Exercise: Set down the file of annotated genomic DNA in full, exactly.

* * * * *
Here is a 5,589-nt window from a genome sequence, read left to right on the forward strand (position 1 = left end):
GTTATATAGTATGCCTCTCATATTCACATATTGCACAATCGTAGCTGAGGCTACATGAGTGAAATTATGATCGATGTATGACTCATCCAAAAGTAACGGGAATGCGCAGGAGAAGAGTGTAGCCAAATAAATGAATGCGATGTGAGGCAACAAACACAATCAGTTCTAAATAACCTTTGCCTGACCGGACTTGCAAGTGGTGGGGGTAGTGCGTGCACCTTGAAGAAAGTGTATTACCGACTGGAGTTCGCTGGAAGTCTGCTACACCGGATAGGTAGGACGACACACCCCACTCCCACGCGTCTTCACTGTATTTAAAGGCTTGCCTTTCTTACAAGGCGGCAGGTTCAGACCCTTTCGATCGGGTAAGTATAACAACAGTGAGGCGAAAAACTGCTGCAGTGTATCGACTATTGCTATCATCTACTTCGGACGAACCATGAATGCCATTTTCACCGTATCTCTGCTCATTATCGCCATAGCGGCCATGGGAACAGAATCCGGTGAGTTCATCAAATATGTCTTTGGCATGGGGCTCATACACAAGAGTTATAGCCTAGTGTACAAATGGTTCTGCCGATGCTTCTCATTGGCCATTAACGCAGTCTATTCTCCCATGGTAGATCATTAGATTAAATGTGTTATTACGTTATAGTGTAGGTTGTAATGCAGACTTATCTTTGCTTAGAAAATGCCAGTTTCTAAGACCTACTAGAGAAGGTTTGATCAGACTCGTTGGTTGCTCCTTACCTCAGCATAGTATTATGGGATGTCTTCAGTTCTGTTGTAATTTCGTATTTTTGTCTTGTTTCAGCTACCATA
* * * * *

Here is a 5,589-nt window from a genome sequence, read left to right on the forward strand (position 1 = left end):
GTTATATAGTATGCCTCTCATATTCACATATTGCACAATCGTAGCTGAGGCTACATGAGTGAAATTATGATCGATGTATGACTCATCCAAAAGTAACGGGAATGCGCAGGAGAAGAGTGTAGCCAAATAAATGAATGCGATGTGAGGCAACAAACACAATCAGTTCTAAATAACCTTTGCCTGACCGGACTTGCAAGTGGTGGGGGTAGTGCGTGCACCTTGAAGAAAGTGTATTACCGACTGGAGTTCGCTGGAAGTCTGCTACACCGGATAGGTAGGACGACACACCCCACTCCCACGCGTCTTCACTGTATTTAAAGGCTTGCCTTTCTTACAAGGCGGCAGGTTCAGACCCTTTCGATCGGGTAAGTATAACAACAGTGAGGCGAAAAACTGCTGCAGTGTATCGACTATTGCTATCATCTACTTCGGACGAACCATGAATGCCATTTTCACCGTATCTCTGCTCATTATCGCCATAGCGGCCATGGGAACAGAATCCGGTGAGTTCATCAAATATGTCTTTGGCATGGGGCTCATACACAAGAGTTATAGCCTAGTGTACAAATGGTTCTGCCGATGCTTCTCATTGGCCATTAACGCAGTCTATTCTCCCATGGTAGATCATTAGATTAAATGTGTTATTACGTTATAGTGTAGGTTGTAATGCAGACTTATCTTTGCTTAGAAAATGCCAGTTTCTAAGACCTACTAGAGAAGGTTTGATCAGACTCGTTGGTTGCTCCTTACCTCAGCATAGTATTATGGGATGTCTTCAGTTCTGTTGTAATTTCGTATTTTTGTCTTGTTTCAGCTACCATA